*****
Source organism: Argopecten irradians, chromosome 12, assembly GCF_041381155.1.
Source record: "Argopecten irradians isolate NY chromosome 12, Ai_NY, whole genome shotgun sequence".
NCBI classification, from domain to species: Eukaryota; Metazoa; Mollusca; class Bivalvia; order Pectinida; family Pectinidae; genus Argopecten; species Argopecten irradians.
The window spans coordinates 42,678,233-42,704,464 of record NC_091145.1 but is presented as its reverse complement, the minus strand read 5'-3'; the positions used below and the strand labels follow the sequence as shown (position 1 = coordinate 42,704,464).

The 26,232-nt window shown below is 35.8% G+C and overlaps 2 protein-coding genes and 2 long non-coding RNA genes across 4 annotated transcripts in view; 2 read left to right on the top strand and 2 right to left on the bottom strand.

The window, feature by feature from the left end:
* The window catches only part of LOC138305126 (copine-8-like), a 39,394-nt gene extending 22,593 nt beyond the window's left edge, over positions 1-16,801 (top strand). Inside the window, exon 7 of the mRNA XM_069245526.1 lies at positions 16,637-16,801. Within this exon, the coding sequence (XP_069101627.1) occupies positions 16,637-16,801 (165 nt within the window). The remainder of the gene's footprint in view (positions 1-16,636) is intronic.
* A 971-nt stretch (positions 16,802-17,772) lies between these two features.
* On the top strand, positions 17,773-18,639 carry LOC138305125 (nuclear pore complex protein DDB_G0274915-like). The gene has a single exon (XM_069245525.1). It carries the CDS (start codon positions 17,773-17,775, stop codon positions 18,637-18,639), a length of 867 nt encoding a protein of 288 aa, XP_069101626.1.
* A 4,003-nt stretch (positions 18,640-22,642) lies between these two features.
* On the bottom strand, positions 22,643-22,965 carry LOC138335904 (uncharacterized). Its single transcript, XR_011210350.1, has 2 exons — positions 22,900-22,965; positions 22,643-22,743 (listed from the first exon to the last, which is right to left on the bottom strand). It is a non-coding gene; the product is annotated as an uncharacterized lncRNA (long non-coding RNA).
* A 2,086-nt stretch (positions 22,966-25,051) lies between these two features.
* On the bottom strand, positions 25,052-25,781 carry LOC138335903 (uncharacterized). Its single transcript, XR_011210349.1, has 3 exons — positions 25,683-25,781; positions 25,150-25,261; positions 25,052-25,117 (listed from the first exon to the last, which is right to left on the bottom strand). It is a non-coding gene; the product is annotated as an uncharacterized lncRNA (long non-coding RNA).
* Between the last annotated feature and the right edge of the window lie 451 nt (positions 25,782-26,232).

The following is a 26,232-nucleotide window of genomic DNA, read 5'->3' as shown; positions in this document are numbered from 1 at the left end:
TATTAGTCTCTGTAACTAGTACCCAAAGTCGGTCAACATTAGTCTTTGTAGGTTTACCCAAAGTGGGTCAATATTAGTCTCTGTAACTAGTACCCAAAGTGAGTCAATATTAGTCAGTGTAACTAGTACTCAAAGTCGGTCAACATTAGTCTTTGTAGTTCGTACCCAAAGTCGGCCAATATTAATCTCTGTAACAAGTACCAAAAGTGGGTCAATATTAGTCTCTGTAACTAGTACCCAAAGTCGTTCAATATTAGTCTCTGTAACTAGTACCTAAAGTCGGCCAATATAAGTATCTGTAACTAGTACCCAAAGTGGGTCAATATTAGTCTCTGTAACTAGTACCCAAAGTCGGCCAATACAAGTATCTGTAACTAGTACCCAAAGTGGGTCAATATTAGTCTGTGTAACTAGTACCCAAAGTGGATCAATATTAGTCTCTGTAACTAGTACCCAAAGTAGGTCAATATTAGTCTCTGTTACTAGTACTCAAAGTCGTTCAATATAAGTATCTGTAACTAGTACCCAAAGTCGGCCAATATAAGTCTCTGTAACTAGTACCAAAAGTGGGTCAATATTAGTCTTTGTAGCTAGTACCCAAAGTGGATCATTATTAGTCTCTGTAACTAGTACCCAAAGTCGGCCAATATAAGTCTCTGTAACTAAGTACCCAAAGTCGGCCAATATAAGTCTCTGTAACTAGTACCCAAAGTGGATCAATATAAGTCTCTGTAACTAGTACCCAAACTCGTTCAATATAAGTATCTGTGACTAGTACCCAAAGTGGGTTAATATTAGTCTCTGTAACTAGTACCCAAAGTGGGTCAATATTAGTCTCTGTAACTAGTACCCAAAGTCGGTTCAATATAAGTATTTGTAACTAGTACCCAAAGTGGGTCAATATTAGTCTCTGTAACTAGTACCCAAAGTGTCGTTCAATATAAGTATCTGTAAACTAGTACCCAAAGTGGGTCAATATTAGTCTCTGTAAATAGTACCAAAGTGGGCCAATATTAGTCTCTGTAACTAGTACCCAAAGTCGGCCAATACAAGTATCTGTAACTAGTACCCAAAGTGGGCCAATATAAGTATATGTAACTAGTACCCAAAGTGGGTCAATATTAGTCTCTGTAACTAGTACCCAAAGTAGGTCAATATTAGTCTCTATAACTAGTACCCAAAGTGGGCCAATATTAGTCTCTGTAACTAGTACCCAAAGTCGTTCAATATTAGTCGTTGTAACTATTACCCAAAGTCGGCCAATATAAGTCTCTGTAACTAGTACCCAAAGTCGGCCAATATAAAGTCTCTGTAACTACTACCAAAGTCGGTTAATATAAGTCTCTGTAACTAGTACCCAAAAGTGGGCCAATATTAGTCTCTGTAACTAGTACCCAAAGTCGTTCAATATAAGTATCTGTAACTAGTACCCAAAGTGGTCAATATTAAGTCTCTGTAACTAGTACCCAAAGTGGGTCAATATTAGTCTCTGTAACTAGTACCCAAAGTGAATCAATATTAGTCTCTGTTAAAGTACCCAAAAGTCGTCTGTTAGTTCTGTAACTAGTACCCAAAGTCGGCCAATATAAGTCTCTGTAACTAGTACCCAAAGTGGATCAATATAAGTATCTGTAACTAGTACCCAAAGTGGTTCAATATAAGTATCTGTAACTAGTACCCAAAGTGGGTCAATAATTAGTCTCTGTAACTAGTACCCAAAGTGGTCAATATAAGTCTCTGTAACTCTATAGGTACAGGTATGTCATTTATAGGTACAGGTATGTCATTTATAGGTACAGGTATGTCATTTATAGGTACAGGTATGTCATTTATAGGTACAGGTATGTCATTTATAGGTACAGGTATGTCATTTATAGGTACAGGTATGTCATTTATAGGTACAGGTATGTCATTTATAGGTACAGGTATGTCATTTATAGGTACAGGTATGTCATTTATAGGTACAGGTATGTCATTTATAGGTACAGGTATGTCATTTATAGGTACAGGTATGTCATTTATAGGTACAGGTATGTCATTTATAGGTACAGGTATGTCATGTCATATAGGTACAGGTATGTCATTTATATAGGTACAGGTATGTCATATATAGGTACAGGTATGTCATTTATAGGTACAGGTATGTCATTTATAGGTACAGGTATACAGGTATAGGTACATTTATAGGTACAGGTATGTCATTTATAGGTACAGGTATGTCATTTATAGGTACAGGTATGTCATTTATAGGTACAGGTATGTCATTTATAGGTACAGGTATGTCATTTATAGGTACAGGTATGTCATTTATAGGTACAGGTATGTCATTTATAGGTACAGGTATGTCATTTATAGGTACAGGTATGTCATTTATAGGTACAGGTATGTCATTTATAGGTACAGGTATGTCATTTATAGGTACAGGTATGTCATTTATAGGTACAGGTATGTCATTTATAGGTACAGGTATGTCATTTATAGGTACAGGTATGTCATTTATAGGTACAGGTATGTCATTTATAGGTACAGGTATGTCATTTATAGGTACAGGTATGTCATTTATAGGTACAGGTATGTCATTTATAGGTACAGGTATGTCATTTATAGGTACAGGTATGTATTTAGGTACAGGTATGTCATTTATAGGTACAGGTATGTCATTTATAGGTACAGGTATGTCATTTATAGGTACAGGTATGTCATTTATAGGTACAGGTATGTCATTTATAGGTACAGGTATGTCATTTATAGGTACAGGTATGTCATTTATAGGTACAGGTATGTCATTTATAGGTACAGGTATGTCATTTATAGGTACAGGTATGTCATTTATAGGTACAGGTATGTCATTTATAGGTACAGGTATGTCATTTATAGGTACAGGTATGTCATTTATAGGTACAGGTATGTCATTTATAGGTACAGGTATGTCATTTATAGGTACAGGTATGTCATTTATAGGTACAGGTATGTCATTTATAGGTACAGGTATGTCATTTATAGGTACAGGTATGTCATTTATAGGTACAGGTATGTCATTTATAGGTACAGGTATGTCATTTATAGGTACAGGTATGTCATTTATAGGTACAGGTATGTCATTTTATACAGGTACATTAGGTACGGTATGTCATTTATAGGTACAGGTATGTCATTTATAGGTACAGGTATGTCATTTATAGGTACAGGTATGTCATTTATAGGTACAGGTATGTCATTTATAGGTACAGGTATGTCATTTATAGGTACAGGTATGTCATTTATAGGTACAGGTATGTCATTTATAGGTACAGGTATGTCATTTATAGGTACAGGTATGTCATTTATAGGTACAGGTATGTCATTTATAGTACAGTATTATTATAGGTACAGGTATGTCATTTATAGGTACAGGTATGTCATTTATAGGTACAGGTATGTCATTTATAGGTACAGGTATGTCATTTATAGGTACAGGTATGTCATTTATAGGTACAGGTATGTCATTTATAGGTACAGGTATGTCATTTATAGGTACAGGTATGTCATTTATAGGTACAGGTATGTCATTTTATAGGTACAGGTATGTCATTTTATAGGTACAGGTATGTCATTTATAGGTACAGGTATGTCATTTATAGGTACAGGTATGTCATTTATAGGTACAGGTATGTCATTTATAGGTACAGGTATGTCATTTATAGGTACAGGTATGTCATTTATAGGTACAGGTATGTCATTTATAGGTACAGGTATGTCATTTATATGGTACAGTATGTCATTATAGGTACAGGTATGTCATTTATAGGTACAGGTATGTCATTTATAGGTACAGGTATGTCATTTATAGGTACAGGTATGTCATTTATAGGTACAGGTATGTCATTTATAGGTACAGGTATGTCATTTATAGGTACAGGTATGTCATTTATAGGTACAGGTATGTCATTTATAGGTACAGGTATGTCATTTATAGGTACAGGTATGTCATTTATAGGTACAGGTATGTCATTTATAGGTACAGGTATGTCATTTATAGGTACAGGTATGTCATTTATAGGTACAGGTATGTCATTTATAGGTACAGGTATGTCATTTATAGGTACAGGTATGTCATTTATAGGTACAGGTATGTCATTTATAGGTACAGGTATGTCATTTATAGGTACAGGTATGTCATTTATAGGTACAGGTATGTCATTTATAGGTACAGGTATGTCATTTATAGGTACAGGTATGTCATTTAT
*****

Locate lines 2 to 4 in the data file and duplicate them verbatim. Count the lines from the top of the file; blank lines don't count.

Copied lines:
Source record: "Argopecten irradians isolate NY chromosome 12, Ai_NY, whole genome shotgun sequence".
NCBI classification, from domain to species: Eukaryota; Metazoa; Mollusca; class Bivalvia; order Pectinida; family Pectinidae; genus Argopecten; species Argopecten irradians.
The window spans coordinates 42,678,233-42,704,464 of record NC_091145.1 but is presented as its reverse complement, the minus strand read 5'-3'; the positions used below and the strand labels follow the sequence as shown (position 1 = coordinate 42,704,464).